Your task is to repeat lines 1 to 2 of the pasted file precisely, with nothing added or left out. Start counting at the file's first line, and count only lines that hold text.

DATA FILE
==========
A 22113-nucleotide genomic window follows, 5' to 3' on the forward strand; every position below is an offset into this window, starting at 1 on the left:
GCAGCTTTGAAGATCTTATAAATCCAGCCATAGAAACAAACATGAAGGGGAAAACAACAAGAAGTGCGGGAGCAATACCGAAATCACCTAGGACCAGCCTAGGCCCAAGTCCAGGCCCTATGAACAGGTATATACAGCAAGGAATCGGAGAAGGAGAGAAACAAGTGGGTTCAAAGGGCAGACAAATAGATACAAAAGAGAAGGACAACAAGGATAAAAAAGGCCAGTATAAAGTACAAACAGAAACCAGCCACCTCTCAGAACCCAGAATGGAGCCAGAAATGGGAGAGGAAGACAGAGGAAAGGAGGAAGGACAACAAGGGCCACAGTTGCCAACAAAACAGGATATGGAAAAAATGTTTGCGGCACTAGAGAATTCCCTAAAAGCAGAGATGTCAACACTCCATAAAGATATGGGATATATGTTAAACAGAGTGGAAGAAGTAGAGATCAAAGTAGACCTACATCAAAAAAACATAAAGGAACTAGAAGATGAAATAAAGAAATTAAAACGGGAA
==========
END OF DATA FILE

A 22113-nucleotide genomic window follows, 5' to 3' on the forward strand; every position below is an offset into this window, starting at 1 on the left:
GCAGCTTTGAAGATCTTATAAATCCAGCCATAGAAACAAACATGAAGGGGAAAACAACAAGAAGTGCGGGAGCAATACCGAAATCACCTAGGACCAGCCTAGGCCCAAGTCCAGGCCCTATGAACAGGTATATACAGCAAGGAATCGGAGAAGGAGAGAAACAAGTGGGTTCAAAGGGCAGACAAATAGATACAAAAGAGAAGGACAACAAGGATAAAAAAGGCCAGTATAAAGTACAAACAGAAACCAGCCACCTCTCAGAACCCAGAATGGAGCCAGAAATGGGAGAGGAAGACAGAGGAAAGGAGGAAGGACAACAAGGGCCACAGTTGCCAACAAAACAGGATATGGAAAAAATGTTTGCGGCACTAGAGAATTCCCTAAAAGCAGAGATGTCAACACTCCATAAAGATATGGGATATATGTTAAACAGAGTGGAAGAAGTAGAGATCAAAGTAGACCTACATCAAAAAAACATAAAGGAACTAGAAGATGAAATAAAGAAATTAAAACGGGAA